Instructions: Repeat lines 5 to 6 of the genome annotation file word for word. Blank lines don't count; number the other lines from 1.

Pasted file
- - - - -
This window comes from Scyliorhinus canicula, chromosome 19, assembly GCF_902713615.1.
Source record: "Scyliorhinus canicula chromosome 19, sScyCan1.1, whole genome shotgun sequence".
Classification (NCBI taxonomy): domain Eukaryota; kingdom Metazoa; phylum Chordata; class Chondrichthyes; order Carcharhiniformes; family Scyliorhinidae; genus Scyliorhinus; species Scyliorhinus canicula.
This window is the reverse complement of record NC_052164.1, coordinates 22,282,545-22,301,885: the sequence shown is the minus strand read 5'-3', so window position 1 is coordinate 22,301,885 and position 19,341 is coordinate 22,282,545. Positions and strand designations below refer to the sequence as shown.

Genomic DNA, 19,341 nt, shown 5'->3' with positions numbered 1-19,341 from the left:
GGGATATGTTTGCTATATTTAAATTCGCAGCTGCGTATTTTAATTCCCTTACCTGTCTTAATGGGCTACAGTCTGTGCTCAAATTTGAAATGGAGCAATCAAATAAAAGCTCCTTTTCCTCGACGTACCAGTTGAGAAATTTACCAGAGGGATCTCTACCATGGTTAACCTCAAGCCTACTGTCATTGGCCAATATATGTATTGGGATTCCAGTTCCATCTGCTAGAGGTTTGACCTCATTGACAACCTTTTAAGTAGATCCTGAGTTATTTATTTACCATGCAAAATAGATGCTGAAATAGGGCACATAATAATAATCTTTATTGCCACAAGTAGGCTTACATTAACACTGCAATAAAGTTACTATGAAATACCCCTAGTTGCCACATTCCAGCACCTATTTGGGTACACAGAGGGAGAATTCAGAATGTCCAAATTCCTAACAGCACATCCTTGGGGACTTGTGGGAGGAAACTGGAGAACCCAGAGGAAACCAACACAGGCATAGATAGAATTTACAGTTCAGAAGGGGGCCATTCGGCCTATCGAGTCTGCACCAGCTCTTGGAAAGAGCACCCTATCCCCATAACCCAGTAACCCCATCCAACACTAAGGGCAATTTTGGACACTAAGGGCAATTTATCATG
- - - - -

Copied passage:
Genomic DNA, 19,341 nt, shown 5'->3' with positions numbered 1-19,341 from the left:
GGGATATGTTTGCTATATTTAAATTCGCAGCTGCGTATTTTAATTCCCTTACCTGTCTTAATGGGCTACAGTCTGTGCTCAAATTTGAAATGGAGCAATCAAATAAAAGCTCCTTTTCCTCGACGTACCAGTTGAGAAATTTACCAGAGGGATCTCTACCATGGTTAACCTCAAGCCTACTGTCATTGGCCAATATATGTATTGGGATTCCAGTTCCATCTGCTAGAGGTTTGACCTCATTGACAACCTTTTAAGTAGATCCTGAGTTATTTATTTACCATGCAAAATAGATGCTGAAATAGGGCACATAATAATAATCTTTATTGCCACAAGTAGGCTTACATTAACACTGCAATAAAGTTACTATGAAATACCCCTAGTTGCCACATTCCAGCACCTATTTGGGTACACAGAGGGAGAATTCAGAATGTCCAAATTCCTAACAGCACATCCTTGGGGACTTGTGGGAGGAAACTGGAGAACCCAGAGGAAACCAACACAGGCATAGATAGAATTTACAGTTCAGAAGGGGGCCATTCGGCCTATCGAGTCTGCACCAGCTCTTGGAAAGAGCACCCTATCCCCATAACCCAGTAACCCCATCCAACACTAAGGGCAATTTTGGACACTAAGGGCAATTTATCATG